Technological change and human behaviour make the future of transport hard to predict, so how can we build an future transport system fit for all?
That was the main question at a recent roundtable jointly organised by The Forum and think tank Institute for Public Policy Research.
The roundtable discussed how transport system is integral to people’s lives, with nearly all of us travelling at some point daily, whether by walking, driving, cycling or using public transport. With the UK aiming to reach Net Zero by 2050, policymakers, industry and researchers must work closely together to design a transport system capable of meeting that goal.
The roundtable discussed how, when designing and delivering a future transport system, there are currently huge uncertainties over what it will look like. This is due to how difficult it is to predict what the role of technology, policy and consumer behaviour will be on shaping a transport system that is decades in the future, reports Imperial College London.
The speakers agreed that if we are to reach Net Zero, national and local government, businesses and other organisations need to start designing and building the necessary infrastructure now in order to enable that transition.
One of the most significant challenges highlighted by the roundtable is that any transition must have the support of the public. This support is particularly important at a time when both government spending and household incomes is likely to be lower in the short to medium term, as a result of the impacts of the pandemic and the increasing cost-of-living.
The speakers agreed it was crucial to ensure that greener forms of travel must be both more convenient and cheaper than traditional forms of transport, otherwise any attempt to promote greener forms of travel are unlikely to succeed.
The roundtable also discussed the role of electric vehicles (EV) and their importance in the transition to Net Zero.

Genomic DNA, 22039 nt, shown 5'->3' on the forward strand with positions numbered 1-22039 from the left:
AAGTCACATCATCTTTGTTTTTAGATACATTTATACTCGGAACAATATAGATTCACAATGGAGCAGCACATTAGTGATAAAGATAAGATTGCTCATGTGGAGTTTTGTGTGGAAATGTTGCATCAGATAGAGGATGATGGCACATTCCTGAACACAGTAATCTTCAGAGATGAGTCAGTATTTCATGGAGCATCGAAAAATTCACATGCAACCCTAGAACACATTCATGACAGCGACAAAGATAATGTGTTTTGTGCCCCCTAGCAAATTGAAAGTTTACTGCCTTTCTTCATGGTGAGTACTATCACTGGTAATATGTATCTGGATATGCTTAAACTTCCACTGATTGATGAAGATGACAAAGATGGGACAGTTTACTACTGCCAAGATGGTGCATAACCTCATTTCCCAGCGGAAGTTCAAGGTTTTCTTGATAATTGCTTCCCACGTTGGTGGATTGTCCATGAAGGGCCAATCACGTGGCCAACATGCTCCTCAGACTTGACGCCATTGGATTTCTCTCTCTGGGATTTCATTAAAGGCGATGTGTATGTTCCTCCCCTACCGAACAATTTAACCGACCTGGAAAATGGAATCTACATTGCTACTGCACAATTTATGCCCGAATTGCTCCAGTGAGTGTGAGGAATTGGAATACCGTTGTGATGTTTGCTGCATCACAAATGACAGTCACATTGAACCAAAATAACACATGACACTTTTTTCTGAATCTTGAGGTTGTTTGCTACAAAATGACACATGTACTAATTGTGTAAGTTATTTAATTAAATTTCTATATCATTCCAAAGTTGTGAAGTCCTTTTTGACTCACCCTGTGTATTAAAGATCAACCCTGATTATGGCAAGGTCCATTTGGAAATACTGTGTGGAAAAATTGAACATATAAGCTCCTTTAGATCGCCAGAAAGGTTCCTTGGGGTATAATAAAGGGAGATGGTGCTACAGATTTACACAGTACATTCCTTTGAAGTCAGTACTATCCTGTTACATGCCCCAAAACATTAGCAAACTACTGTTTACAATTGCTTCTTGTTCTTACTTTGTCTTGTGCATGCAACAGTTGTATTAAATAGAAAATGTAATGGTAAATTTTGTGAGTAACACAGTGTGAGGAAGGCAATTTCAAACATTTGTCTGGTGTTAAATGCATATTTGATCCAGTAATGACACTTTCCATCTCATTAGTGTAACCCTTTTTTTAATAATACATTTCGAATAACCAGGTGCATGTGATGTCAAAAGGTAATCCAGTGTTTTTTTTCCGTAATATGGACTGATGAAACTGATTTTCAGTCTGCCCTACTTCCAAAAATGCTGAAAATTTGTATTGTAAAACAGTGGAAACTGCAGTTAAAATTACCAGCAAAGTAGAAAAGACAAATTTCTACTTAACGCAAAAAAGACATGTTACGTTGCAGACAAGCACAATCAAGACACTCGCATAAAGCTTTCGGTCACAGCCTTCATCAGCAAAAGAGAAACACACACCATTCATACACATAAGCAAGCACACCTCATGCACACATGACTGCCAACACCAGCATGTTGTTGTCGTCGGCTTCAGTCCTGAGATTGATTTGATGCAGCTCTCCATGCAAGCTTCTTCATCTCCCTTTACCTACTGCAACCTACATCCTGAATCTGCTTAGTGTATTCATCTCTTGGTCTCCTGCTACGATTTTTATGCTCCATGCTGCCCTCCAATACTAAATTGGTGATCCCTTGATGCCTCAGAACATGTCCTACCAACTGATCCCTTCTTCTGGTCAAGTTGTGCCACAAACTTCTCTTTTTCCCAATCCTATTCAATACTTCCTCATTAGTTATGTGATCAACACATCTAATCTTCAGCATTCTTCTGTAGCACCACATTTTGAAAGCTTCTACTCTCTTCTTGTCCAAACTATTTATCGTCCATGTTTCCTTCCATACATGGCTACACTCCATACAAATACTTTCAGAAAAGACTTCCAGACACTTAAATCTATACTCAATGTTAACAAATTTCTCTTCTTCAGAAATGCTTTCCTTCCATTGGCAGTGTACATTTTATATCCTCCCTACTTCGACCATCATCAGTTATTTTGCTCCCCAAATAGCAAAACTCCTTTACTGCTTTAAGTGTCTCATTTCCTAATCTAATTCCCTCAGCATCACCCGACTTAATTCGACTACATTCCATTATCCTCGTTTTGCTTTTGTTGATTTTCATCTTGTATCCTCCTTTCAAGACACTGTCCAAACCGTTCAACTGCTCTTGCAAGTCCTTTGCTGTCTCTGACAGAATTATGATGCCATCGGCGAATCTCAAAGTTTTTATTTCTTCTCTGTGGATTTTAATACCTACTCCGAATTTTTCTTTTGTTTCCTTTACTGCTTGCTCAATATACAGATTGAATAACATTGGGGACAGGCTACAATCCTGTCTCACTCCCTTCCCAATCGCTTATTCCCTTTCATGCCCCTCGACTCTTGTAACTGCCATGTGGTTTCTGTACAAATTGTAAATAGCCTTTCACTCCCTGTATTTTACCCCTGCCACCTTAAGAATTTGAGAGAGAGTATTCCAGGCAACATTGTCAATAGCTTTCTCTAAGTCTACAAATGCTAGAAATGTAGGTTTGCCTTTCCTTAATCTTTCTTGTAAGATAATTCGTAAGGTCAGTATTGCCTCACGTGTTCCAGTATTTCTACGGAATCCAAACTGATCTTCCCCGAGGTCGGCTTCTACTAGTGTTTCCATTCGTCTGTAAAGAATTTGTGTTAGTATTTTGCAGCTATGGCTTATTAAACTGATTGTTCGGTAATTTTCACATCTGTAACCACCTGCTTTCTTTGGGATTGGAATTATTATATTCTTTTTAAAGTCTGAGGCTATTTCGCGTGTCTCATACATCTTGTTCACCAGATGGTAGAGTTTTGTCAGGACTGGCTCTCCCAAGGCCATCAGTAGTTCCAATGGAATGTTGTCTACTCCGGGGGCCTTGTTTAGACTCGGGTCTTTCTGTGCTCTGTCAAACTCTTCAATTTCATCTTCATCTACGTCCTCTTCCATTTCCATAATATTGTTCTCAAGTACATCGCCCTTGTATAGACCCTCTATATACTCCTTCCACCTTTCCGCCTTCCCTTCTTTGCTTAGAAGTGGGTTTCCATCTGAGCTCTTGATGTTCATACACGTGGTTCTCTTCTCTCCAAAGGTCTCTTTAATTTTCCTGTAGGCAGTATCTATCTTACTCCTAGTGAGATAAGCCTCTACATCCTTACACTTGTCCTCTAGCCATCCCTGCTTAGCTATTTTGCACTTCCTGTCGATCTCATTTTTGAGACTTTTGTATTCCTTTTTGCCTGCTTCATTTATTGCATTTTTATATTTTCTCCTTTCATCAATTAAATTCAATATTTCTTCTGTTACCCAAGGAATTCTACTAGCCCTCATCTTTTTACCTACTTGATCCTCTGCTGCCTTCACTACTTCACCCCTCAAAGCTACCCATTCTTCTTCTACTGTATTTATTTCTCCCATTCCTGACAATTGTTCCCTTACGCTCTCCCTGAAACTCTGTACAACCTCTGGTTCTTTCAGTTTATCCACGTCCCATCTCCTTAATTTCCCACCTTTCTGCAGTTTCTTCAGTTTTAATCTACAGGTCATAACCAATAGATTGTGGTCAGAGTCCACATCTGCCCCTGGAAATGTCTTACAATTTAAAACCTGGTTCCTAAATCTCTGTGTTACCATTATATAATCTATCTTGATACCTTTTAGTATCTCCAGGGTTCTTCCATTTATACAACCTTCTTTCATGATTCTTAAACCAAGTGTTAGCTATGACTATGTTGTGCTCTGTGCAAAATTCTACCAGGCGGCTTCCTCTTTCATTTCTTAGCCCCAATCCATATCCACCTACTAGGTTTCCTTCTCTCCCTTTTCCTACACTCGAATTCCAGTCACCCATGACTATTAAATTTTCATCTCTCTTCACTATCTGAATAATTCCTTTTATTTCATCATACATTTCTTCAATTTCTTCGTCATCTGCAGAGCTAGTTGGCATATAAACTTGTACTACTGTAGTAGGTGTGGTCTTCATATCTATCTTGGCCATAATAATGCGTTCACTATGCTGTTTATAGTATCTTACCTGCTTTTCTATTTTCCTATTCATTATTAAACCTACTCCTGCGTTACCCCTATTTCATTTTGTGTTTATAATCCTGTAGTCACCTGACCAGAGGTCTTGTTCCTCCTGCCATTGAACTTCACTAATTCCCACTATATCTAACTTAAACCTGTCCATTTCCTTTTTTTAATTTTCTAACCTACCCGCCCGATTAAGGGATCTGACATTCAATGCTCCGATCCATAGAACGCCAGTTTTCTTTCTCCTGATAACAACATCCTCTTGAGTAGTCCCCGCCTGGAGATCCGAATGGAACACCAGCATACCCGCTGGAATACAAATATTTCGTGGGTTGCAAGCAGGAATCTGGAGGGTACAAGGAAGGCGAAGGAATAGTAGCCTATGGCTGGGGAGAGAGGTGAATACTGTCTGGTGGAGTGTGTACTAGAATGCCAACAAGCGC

Many of the panellists welcomed the significant strides in EV technologies in recent years which has seen them beginning to displace the traditional petrol and diesel car.
However, the roundtable was also cautious about the timeframes for when we will see EVs completely displace traditional petrol and diesel cars, with some panellists stating they are unlikely to until the 2040/2050s. With car usage now declining among all age groups except the over 50’s, the roundtable emphasised instead that along with the moves to encourage the transition to EVs, the government should consider further measures to promote active travel like walking and cycling in towns and cities to reduce the overall reliance on cars.
The roundtable made several recommendations to the government. This included publishing a transport strategy, with clearly defined 5-year delivery plans that gives industry, academia and the public a roadmap of how it intends to support the movement towards a Net Zero system by 2050.
Speakers agreed that such a strategy should include local authorities and mayoralties across the UK, to avoid initiatives being delivered in a piecemeal or haphazard way.
Finally, they recommended that the government start implementing large-scale pilot schemes to assess the impact and effectiveness of different policies such as car scrappage schemes or moratoriums on roadbuilding.
These policy testbeds could play a vital role in supporting academia, industry and the government to see which measures have both public support and enable the transition towards greener forms of travel.
Imperial researcher Dr Aruna Sivakumar, Director of the Urban Futures Lab and Reader in consumer demand modelling at the Centre for Transport Studies took part in a roundtable last week with industry experts, policymakers and researchers which examined the future of the transport system.